With a passion for fighter planes since growing up as a boy in the North West Frontier Province in pre-Partition India, Wing Commander Jagdish Chandra Sabrehwal flew nearly all the fighter aircraft in the Indian Air Force till he retired.
A veteran of the 1965 War, he is frail today, but his eyes light up thinking about those good old days. A special feature to mark Air Force Day, October 8.
I was born in Jhelum, Pakistan. My family came to India in 1947. After serving in the Indian Air Force for 22 years, I took premature retirement. I worked as a chief flying instructor in Zambia for 8 years, but my best flying days were in the IAF.
I loved flying. I was very fond of flying even before I joined the air force. My father was in the Railways and was posted in Kohat in the North West Frontier Province. Close to our bungalow was the air force base. I used to see aircraft do bombing drills.
I still remember those good days in the NWFP. Our bungalow and its trees. I had Pathan friends and we used to have a meal together. I remember they used to make big rotis.
I went to school in Jhelum. One day I saw an advertisement in the paper about a flying school in Kanpur. My uncle lived there, so I joined the flying club and stayed with him. I learnt to fly there.
After flying just two sorties, I was sent solo. I started my career in a Tiger Moth. I trained people to fly in an apprentice aircraft. There somebody told me why are you wasting time at the flying club, why don't you join the Indian Air Force instead. So I did.
When the 1965 War broke out, I was a flight instructor in Bamrauli, Allahabad, and was told that I had to leave for Halwara.
I was a squadron leader at that time. We fighter pilots were ready all the time to face any eventuality. In the likelihood of attack from Pakistan, we had to take off in our loaded aircraft. Our morale was very high.
I flew every day of the 1965 War. I was in the Kasur sector where an aircraft had been shot down.
On one of my missions I was fired from atop a building. Luckily, I didn't get hit and turned away, went behind house, came again and fired at them. We did not know till then that the Pakistanis had installed anti aircraft guns on top of houses.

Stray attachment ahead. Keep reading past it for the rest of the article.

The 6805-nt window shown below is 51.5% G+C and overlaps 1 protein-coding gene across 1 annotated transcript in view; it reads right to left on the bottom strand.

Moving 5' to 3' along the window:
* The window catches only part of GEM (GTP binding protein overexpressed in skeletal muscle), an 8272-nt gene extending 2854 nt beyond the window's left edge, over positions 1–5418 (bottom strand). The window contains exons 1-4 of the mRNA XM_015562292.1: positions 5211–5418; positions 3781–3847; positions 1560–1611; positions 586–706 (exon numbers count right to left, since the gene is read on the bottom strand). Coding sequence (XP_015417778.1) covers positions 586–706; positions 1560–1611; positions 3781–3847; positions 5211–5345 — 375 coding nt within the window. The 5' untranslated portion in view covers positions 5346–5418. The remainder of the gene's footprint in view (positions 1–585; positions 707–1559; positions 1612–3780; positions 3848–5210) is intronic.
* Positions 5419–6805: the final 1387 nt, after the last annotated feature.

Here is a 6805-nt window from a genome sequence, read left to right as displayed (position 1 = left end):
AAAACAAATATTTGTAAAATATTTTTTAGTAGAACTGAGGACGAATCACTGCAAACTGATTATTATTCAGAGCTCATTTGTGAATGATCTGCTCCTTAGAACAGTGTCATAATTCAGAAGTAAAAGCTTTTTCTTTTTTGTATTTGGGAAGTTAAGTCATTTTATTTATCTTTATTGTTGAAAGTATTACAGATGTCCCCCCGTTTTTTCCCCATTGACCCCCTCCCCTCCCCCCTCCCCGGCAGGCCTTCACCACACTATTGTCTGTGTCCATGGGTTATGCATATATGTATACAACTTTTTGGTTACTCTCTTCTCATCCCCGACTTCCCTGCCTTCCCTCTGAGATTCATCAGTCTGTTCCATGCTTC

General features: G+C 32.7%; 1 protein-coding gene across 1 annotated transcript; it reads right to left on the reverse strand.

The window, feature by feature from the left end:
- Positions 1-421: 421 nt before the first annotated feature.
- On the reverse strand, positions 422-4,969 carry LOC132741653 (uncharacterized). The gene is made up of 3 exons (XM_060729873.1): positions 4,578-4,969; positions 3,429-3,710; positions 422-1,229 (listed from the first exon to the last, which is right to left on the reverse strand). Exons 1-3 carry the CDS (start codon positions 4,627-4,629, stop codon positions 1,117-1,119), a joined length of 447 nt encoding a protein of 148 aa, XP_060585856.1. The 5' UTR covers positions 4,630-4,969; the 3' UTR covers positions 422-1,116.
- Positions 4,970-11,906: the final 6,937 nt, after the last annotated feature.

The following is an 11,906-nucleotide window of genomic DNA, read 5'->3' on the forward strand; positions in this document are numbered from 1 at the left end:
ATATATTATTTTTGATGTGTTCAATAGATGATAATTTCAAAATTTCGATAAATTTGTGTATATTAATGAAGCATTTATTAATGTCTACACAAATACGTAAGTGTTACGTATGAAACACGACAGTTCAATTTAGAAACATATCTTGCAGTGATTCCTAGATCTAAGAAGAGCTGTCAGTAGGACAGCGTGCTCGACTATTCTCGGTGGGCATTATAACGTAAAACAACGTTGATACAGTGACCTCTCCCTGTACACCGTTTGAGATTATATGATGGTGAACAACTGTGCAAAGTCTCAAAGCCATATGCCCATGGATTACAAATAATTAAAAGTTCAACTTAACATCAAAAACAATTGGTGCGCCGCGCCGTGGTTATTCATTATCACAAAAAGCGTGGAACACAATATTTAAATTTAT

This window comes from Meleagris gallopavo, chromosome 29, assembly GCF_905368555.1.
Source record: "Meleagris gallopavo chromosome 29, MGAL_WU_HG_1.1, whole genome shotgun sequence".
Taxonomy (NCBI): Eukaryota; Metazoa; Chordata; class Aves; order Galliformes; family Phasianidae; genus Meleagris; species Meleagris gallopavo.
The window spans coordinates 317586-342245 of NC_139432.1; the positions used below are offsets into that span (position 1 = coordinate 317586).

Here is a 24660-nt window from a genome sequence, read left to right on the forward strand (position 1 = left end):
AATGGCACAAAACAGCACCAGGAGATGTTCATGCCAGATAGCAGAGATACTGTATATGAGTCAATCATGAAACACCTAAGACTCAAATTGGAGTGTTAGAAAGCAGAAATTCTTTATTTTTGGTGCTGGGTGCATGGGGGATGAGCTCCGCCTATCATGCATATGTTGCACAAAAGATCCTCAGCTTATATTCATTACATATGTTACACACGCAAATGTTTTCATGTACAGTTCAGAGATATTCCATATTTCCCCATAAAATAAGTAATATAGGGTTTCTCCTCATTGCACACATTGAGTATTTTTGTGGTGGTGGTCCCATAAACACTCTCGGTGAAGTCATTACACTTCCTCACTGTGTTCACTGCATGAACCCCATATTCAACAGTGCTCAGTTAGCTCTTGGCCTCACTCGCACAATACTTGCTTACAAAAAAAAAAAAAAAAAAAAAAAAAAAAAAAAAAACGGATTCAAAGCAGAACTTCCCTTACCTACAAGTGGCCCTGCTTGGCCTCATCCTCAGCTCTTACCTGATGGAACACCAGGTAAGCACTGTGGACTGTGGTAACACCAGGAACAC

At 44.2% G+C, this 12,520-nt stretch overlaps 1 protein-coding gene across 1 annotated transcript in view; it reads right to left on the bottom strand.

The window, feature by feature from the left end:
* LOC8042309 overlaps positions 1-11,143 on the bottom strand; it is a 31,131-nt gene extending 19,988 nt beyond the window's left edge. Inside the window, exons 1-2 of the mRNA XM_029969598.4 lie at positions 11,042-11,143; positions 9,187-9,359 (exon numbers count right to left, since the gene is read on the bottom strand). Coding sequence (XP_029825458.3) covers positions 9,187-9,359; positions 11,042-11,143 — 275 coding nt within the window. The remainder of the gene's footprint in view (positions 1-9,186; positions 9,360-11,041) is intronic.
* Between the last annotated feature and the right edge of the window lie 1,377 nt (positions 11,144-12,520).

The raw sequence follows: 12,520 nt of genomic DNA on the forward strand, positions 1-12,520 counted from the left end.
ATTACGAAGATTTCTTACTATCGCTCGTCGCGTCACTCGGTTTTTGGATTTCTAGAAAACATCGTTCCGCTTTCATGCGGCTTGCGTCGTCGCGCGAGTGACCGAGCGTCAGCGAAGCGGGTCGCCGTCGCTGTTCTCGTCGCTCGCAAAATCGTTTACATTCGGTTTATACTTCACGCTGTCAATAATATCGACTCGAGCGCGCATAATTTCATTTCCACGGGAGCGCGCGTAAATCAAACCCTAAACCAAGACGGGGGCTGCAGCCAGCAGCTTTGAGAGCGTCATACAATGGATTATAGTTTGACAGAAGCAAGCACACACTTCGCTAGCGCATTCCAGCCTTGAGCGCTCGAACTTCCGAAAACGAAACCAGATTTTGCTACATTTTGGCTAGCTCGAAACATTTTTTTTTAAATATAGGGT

I also saw Air Chief Arjan Singh a couple of times during the war. He used to come to the station. He spoke to us like we were friends.
Flying has always been my passion.
I was injured before the 1971 War because my aircraft was defective. I was flying at a low altitude and had to bail out.
After that the Russians came to examine that Sukhoi because it was damaged and there was a court of inquiry. It turned out that it was the due to a fault in the aircraft. I had damaged my spine and my legs in the bailout. The Russians told me I was tough like a Russian soldier!
When I bailed out a funny thing happened. This was in Bhatinda and people came to hit me because they thought I was Pakistani!
'Tum Pakistani ho. Hum tumhara jhatka kar denge,' they said. I said, 'Wait, a helicopter will come soon to rescue me and you will know I am Indian.'
When the helicopter came and I was saluted, it was only then that they realised I was Indian.
I have flown almost all fighters in the IAF till the time I served. I have also flown helicopters and small aircraft like the Dornier. My favourite is the Hunter that I flew in the 1965 War.
I have flown the Mystere, Gnat, Sukhoi, Hunter, Spitfire, Howard, Vampire, Dornier and Mi-4 helicopter.
I still miss those days as an air force pilot.
IMAGE: Wing Commander J C Sabrehwal VSM is 88 years old. He has over 4,000 hours of flying and received a letter cf commendation from then Air Chief Arjan Singh for saving his aircraft despite being injured after a bird hit. He served the IAF for 22 years.
He spoke to Archana Masih/Rediff.com
OUR SPECIAL SERIES: THE 1965 WAR, 50 YEARS LATER
- Ayub Khan, the war hero who became an MP
- India has still not learnt that single lesson of 1965
- Why did India give back Haji Pir pass to Pakistan
- 'I hate these Pakistanis'
- A martyr's family remembers
- Pakistan should never consider India weak
- 1965 decided the fate of the subcontinent
- 'When we fight a war we forget the danger'
- A grateful nation and a proud school
- The Hero of the Battle of Dograi
- My Father, the Param Vir Chakra Winner
- My salute to arguably India's greatest military hero
- Param Vir Chakra Abdul Hamid, a Hero's Hero
- Asal Uttar, the battle that turned the tide of the 1965 war
- The daredevil fighter pilot who survived a Pakistani bullet
- Two wars and a romance
- The war that helped India regain its military confidence
- The central lesson from the '65 war
- The general who saved Punjab in the '65 war